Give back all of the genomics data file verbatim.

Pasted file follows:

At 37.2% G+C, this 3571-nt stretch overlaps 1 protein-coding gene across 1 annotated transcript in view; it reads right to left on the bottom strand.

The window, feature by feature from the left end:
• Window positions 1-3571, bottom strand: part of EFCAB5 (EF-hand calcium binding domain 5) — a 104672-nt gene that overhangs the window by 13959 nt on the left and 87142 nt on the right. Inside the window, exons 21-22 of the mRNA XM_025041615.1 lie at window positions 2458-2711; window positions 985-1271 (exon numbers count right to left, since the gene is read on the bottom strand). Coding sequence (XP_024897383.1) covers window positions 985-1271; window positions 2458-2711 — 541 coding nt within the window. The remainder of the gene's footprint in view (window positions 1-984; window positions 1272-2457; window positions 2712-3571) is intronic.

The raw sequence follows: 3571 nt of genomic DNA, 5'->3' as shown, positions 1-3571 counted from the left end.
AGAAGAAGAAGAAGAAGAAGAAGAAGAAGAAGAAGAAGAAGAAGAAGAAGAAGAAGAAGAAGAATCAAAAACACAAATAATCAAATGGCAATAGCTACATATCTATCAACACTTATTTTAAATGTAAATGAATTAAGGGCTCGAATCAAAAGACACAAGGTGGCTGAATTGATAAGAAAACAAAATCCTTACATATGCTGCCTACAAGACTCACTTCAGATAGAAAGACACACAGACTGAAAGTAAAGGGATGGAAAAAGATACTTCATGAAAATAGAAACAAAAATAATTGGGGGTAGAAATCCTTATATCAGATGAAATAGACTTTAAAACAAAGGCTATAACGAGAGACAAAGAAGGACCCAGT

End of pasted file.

At 37.2% G+C, this 3571-nt stretch overlaps 1 protein-coding gene across 1 annotated transcript in view; it reads right to left on the bottom strand.

The window, feature by feature from the left end:
• Window positions 1-3571, bottom strand: part of EFCAB5 (EF-hand calcium binding domain 5) — a 104672-nt gene that overhangs the window by 13959 nt on the left and 87142 nt on the right. Inside the window, exons 21-22 of the mRNA XM_025041615.1 lie at window positions 2458-2711; window positions 985-1271 (exon numbers count right to left, since the gene is read on the bottom strand). Coding sequence (XP_024897383.1) covers window positions 985-1271; window positions 2458-2711 — 541 coding nt within the window. The remainder of the gene's footprint in view (window positions 1-984; window positions 1272-2457; window positions 2712-3571) is intronic.

The raw sequence follows: 3571 nt of genomic DNA, 5'->3' as shown, positions 1-3571 counted from the left end.
AGAAGAAGAAGAAGAAGAAGAAGAAGAAGAAGAAGAAGAAGAAGAAGAAGAAGAAGAAGAAGAATCAAAAACACAAATAATCAAATGGCAATAGCTACATATCTATCAACACTTATTTTAAATGTAAATGAATTAAGGGCTCGAATCAAAAGACACAAGGTGGCTGAATTGATAAGAAAACAAAATCCTTACATATGCTGCCTACAAGACTCACTTCAGATAGAAAGACACACAGACTGAAAGTAAAGGGATGGAAAAAGATACTTCATGAAAATAGAAACAAAAATAATTGGGGGTAGAAATCCTTATATCAGATGAAATAGACTTTAAAACAAAGGCTATAACGAGAGACAAAGAAGGACCCAGT